As best illustrated in FIGS. 5 and 6, the upper ring has an exterior 12 and the a lumen 13 with the thickness of the upper ring defined between the exterior and lumen of the upper ring. In a preferred embodiment, the upper ring has a resiliently compressible outer padded layer 14 substantially covering the exterior of the upper ring. Ideally, the outer padded layer comprises a resiliently compressible foamed material such as a foamed rubber. Preferably, the outer layer has a thickness greater than the thickness of the upper ring. Ideally, the thickness of the outer ring is at least about twice the thickness of the upper ring for providing an optimal amount of comfort to a user grasping the upper ring.
A plurality of support legs 15 a,15 b,15 c,15 d downwardly and radially outwardly extend from the upper ring. In use, the support legs are designed for supporting the upper ring above a ground surface as best shown in FIG. 1. Each of the support legs 15 has opposite upper and lower ends 16,17, and a longitudinal axis extending between the upper and lower ends.
The upper ends of the support legs are coupled to the upper ring. Preferably, the upper ends of the support legs are pivotally coupled to the upper ring. With reference to FIGS. 5 and 6, in this preferred embodiment, the upper end of each support leg ideally has a pivot bracket 18 and pivot pin 19 pivotally coupling the upper end of the respective support leg to the upper ring. As illustrated in FIGS. 3 and 4, in use, each of the support legs is pivotable between a deployed position 20 and a folded position 21.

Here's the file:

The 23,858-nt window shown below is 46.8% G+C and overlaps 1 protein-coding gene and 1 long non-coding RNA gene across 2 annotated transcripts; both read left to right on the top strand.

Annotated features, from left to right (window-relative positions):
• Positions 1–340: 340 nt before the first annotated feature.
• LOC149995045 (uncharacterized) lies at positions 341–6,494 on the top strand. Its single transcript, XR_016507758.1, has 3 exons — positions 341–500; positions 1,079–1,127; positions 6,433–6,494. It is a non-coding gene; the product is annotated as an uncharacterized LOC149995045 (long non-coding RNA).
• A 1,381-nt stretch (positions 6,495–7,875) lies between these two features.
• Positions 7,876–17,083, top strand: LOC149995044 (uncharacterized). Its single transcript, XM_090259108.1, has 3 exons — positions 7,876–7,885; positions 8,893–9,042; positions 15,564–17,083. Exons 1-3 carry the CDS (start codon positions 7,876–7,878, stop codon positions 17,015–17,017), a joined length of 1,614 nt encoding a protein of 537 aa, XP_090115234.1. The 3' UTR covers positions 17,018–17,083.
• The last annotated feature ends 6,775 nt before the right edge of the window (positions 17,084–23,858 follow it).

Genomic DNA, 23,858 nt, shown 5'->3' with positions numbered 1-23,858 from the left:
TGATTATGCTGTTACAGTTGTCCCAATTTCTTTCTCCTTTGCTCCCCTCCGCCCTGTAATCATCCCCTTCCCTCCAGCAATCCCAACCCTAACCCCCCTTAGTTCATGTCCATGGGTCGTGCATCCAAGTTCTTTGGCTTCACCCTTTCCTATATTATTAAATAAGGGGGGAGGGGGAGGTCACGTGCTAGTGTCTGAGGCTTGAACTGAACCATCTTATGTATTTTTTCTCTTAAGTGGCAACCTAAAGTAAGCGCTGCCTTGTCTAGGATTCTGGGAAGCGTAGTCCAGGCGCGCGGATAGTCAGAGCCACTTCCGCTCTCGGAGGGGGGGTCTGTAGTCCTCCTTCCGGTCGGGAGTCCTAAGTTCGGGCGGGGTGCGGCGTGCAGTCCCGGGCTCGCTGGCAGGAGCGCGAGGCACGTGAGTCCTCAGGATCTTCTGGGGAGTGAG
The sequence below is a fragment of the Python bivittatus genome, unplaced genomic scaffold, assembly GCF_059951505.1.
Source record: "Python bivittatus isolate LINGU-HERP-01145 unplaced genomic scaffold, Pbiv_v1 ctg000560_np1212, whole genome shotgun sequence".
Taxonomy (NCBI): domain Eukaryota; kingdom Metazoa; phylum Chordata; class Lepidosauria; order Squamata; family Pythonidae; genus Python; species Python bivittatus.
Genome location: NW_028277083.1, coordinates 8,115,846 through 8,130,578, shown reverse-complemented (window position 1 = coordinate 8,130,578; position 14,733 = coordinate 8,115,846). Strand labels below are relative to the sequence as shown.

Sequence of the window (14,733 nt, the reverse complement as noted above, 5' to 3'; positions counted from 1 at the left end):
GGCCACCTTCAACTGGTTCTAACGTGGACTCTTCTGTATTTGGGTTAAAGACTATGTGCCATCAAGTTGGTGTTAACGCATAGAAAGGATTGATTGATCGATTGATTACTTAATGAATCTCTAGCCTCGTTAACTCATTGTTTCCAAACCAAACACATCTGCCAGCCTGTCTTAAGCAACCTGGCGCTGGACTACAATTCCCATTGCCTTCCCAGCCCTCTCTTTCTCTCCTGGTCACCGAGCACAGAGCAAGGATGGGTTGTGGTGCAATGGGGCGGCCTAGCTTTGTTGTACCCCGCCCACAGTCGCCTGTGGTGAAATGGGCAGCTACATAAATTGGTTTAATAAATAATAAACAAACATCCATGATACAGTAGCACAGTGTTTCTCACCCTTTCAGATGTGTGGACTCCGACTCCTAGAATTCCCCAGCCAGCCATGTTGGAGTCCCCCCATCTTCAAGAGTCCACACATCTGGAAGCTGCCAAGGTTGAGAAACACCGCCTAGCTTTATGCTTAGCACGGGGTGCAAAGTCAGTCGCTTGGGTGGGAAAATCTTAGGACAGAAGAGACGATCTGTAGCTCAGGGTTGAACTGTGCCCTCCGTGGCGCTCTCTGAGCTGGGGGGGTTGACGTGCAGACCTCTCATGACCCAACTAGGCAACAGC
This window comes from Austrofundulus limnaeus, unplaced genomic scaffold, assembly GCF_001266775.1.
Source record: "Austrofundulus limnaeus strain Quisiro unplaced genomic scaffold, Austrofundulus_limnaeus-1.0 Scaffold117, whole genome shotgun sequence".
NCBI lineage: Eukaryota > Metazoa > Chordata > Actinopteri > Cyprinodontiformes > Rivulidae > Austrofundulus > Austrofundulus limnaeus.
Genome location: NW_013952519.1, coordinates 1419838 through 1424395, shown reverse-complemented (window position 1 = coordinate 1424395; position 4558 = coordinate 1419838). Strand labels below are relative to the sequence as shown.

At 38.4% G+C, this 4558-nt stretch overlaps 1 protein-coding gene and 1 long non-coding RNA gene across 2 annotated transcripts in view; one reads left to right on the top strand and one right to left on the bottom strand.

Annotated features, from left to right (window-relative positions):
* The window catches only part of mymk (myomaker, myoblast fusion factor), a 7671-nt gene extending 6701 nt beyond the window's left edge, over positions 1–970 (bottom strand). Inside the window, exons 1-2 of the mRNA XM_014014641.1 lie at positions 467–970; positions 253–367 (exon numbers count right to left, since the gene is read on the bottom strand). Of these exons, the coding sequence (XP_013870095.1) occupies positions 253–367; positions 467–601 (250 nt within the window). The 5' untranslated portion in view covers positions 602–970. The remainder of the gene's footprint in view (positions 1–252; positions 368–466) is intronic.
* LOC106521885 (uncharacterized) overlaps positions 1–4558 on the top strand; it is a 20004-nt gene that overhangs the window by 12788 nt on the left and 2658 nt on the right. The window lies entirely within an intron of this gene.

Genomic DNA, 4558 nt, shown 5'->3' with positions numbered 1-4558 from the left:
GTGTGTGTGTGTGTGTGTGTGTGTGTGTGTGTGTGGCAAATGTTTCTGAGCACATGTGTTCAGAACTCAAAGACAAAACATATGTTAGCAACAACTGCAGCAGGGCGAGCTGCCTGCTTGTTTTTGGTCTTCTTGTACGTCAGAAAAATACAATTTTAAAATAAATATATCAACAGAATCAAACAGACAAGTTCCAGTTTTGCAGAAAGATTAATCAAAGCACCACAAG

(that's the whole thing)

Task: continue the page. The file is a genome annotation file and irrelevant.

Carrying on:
Each of the support legs has a holding means for releasably holding the respective support leg in either the deployed or folded positions. Preferably, each of the holding means comprises a pair of spring 22 biased holding pins 23,24 that outwardly extend from the upper end of the respective support leg into a corresponding hole of a pair of holes 25,26 in each side of the pivot bracket. One hole 25 of each side of each pivot bracket is positioned to position the respective support leg in the deployed position when the associated holding pin is extended therein. The other hole 26 of each side of each pivot bracket is positioned to position the respective support leg in the folded position when the associated holding pin is extended therein.
Preferably, the upper ends of the support legs are spaced apart at generally equal intervals around the circumference of the upper ring. The plurality of support legs comprises at least three support legs and ideally comprises four support legs (as illustrated in the Figures) such that an arc of about 90 degrees is formed along the circumference of the upper ring between the upper ends of adjacent support legs. The longitudinal axis of each support leg is extended at an acute angle with respect to the plane in which the upper ring lies when the support leg is positioned in the respective deployed position. The acute angles of each of the support legs are preferably generally equal to one another. Preferably, the acute angle of each of the support legs is between about 1 degree and about 89 degrees. Ideally, the acute angle of each of the support legs is between about 45 degrees and about 80 degrees.